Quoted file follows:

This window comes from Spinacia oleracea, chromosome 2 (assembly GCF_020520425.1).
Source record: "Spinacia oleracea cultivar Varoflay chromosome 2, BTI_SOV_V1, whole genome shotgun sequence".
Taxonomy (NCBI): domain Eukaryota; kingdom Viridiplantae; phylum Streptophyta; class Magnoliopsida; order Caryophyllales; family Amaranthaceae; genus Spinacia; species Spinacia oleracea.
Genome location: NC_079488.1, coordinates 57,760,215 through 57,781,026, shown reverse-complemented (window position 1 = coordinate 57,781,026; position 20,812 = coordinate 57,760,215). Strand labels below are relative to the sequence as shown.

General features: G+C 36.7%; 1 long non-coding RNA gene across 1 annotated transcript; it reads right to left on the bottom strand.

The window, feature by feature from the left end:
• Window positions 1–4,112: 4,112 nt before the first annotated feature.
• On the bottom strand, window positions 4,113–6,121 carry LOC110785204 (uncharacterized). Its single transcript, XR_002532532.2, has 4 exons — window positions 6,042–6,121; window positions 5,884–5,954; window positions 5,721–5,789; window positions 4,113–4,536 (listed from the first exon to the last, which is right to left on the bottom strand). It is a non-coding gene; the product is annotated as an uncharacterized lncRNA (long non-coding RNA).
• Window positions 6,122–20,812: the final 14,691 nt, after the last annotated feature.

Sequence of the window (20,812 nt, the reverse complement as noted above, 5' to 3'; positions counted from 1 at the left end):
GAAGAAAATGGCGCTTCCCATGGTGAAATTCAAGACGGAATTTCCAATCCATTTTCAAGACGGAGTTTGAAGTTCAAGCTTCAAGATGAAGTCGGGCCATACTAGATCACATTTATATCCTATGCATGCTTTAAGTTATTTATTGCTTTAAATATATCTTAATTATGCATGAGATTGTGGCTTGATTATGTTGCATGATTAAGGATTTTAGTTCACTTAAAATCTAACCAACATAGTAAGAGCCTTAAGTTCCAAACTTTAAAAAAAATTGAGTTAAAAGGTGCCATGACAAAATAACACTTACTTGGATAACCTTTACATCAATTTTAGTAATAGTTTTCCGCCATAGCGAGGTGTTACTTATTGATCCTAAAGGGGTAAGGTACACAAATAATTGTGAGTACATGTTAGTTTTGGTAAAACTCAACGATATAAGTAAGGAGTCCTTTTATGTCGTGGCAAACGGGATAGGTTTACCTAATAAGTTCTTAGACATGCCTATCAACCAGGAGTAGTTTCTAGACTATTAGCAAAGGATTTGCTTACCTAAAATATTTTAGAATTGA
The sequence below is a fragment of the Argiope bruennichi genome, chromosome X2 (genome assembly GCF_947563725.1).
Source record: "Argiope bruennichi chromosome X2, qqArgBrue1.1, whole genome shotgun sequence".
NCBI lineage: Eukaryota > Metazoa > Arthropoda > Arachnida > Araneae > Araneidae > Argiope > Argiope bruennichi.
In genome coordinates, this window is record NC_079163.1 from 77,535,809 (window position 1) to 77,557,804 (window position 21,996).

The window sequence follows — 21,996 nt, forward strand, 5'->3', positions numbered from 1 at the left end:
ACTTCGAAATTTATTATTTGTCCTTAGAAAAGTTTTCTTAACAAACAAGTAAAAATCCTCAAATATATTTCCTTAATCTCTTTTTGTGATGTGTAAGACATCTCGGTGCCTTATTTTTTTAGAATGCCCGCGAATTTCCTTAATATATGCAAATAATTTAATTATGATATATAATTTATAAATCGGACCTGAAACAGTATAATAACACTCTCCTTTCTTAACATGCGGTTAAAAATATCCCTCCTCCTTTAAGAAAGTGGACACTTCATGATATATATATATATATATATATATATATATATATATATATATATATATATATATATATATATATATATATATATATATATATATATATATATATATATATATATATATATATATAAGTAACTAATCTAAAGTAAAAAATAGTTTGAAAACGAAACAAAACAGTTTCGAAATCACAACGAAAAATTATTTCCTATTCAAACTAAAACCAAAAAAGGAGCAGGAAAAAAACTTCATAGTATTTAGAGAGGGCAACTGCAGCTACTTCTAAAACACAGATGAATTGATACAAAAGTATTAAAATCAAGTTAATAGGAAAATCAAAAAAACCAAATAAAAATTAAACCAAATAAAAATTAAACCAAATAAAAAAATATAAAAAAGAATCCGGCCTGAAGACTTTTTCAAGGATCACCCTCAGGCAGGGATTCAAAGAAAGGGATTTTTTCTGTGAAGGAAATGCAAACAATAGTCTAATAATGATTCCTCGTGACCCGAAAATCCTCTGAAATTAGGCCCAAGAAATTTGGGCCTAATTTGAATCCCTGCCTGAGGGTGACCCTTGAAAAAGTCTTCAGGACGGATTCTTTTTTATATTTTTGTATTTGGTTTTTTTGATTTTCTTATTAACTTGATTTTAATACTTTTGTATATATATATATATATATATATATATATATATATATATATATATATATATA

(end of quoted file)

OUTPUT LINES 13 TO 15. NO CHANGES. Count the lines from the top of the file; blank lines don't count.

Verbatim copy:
Source record: "Argiope bruennichi chromosome X2, qqArgBrue1.1, whole genome shotgun sequence".
NCBI lineage: Eukaryota > Metazoa > Arthropoda > Arachnida > Araneae > Araneidae > Argiope > Argiope bruennichi.
In genome coordinates, this window is record NC_079163.1 from 77,535,809 (window position 1) to 77,557,804 (window position 21,996).